Are You Who You Say You Are?

I used to get a sense of Fetlife friends through what they said. It seemed to be a logical way to go about online relationships, but not everyone was who they seemed to be. Typing that out now makes me feel like an idiot because a seven-year-old would know better than I did.

Someone wasn’t who they said they were on the internet. <mock shock>

I’ve seen a fair number of my partners construct a persona out of my writing. It’s done a metric fuckton of harm to my romantic relationships. I’ve watched them have romances with the person they’ve created out of a fantasy. I’ve watched them become confused when they’ve found out I wasn’t the woman in their imaginations.

You’d think I’d know better than to do the same thing with others.

It’s hard not to see who a person is by what comes out of their keyboards instead of how they behave. In the real world, I pay attention to whether they disappear without paying their bills. I catch their Mean Girl expressions and notice that they’re snippy with waiters. I can’t see that stuff online as easily. It’s not exactly common for people to write posts called, “I’m always an hour late for dates because my time is more important than yours” or “I have enough nemeses to populate a small island.”


I’ve started paying more attention to people’s actions than their words online.

If someone has a handful of abusive friends, they’re telling me something about their values.

If they’re gossiping about Jack to me, they’re gossiping about me to Jack.

If they’re intuitive with my boundaries, they’re probably pretty damned decent.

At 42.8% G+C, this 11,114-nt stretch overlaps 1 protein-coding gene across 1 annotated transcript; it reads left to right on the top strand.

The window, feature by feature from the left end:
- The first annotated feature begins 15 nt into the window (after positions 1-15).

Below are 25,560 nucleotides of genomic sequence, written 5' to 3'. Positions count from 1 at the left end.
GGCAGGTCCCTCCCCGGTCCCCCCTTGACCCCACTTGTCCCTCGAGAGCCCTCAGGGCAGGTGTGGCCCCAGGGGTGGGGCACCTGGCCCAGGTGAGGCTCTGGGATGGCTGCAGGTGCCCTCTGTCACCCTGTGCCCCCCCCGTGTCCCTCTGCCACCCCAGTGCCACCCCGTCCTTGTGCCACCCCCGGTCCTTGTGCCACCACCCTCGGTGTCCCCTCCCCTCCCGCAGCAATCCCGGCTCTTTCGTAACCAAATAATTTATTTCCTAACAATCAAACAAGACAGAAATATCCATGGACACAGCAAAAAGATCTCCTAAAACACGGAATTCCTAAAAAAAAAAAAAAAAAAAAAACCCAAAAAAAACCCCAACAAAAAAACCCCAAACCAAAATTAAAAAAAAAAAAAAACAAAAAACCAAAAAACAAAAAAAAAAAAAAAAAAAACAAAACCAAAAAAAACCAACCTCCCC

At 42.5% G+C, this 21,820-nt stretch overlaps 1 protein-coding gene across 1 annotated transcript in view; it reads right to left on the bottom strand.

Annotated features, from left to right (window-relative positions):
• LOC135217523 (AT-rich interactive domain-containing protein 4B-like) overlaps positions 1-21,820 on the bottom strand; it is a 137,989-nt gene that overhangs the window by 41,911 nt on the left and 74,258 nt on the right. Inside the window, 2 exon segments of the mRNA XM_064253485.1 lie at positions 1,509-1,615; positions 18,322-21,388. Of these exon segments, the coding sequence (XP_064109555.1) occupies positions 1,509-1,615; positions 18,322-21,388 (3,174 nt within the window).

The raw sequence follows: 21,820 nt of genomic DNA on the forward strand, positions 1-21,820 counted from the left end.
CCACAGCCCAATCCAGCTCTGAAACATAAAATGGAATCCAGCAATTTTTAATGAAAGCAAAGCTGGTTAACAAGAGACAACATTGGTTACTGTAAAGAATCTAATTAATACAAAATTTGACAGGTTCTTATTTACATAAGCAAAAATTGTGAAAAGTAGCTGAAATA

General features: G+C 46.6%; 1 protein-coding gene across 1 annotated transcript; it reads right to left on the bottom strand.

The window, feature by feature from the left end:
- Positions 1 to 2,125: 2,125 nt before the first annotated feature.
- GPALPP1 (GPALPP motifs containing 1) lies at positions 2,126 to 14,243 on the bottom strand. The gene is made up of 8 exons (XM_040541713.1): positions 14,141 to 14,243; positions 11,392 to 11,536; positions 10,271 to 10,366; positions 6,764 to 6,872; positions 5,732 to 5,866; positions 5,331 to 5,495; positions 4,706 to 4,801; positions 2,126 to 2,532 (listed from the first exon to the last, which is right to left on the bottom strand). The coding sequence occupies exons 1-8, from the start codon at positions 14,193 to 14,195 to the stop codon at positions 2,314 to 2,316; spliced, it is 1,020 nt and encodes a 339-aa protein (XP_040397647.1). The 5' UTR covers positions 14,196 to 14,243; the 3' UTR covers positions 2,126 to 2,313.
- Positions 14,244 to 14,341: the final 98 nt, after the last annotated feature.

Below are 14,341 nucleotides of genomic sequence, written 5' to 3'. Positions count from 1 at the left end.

I don’t think most people try to hide their negative traits. It takes conscious effort to communicate through text what I usually show through my behaviour, and it’s hard to always remember that that’s necessary online. I’m conscious of some of the ways my character differs from my written personae, but people tend to disbelieve me when I tell them the less-than-attractive traits that aren’t visible in my posts.

These days I pay attention to how people behave on a tense thread, how aggressively they disagree, whether they maintain friendships with known abusers, how they behave when they’re at their worst. I expect them to be fallible, but these are the moments when abusers make themselves known. I don’t formulate an opinion about people I meet on Fetlife until I’ve known them for a few months. It’s not easy to assimilate information about online actions, but my intuition is my head telling me it’s collected a bunch of clues and reached a conclusion that hasn’t yet hit me consciously.

Some people have told me who they were in plain English. They said they were diagnosed narcissists, assholes, and nursing active addictions. I didn’t believe any of them. I was wrong, so these days, I believe those confessions. It’s absurd that it took me this long to figure that one out.


One thought on “Are You Who You Say You Are?

  1. Interestingly enough recent research has confirmed that the best way to tell if someone is a narcissist is to ask them.


    The subtly missing with text only communication is serious disadvantage to everyone. Our brain will often fill in the gaps with unrealistic interpretations when the things we often detect through visual and vocal conversations are missing. Forming an incorrect picture of someone is an almost certainty. We’ve all made that mistake and will continue to do it.

    Good judgment relies on a huge sampling of consistent data. You just can’t get a large enough sample from text-only talk. Alas, as you point out, no amount of talk is ever enough. Actions always speak louder than words and eventually reveal the truth about feelings and intentions.


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